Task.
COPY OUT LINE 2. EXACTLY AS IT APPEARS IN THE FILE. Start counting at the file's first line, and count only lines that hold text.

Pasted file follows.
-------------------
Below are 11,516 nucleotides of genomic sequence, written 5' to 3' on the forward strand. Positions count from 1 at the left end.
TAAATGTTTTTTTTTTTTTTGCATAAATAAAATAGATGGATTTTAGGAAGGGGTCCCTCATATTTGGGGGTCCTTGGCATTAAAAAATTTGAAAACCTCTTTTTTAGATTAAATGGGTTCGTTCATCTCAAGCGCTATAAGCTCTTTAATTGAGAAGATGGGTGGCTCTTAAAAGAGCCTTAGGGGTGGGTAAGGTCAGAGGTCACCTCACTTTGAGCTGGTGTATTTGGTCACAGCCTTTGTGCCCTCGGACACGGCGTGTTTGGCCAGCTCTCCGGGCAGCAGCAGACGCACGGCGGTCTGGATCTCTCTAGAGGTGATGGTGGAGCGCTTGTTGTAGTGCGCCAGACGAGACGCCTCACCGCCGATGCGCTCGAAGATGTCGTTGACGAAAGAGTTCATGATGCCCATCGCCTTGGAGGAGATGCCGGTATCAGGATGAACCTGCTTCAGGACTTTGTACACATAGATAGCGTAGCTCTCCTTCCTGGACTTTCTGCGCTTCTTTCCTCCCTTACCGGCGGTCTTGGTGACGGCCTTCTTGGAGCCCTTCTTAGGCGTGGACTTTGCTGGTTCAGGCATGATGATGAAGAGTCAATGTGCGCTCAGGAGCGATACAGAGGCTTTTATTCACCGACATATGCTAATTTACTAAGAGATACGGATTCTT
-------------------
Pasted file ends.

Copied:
TAAATGTTTTTTTTTTTTTTGCATAAATAAAATAGATGGATTTTAGGAAGGGGTCCCTCATATTTGGGGGTCCTTGGCATTAAAAAATTTGAAAACCTCTTTTTTAGATTAAATGGGTTCGTTCATCTCAAGCGCTATAAGCTCTTTAATTGAGAAGATGGGTGGCTCTTAAAAGAGCCTTAGGGGTGGGTAAGGTCAGAGGTCACCTCACTTTGAGCTGGTGTATTTGGTCACAGCCTTTGTGCCCTCGGACACGGCGTGTTTGGCCAGCTCTCCGGGCAGCAGCAGACGCACGGCGGTCTGGATCTCTCTAGAGGTGATGGTGGAGCGCTTGTTGTAGTGCGCCAGACGAGACGCCTCACCGCCGATGCGCTCGAAGATGTCGTTGACGAAAGAGTTCATGATGCCCATCGCCTTGGAGGAGATGCCGGTATCAGGATGAACCTGCTTCAGGACTTTGTACACATAGATAGCGTAGCTCTCCTTCCTGGACTTTCTGCGCTTCTTTCCTCCCTTACCGGCGGTCTTGGTGACGGCCTTCTTGGAGCCCTTCTTAGGCGTGGACTTTGCTGGTTCAGGCATGATGATGAAGAGTCAATGTGCGCTCAGGAGCGATACAGAGGCTTTTATTCACCGACATATGCTAATTTACTAAGAGATACGGATTCTT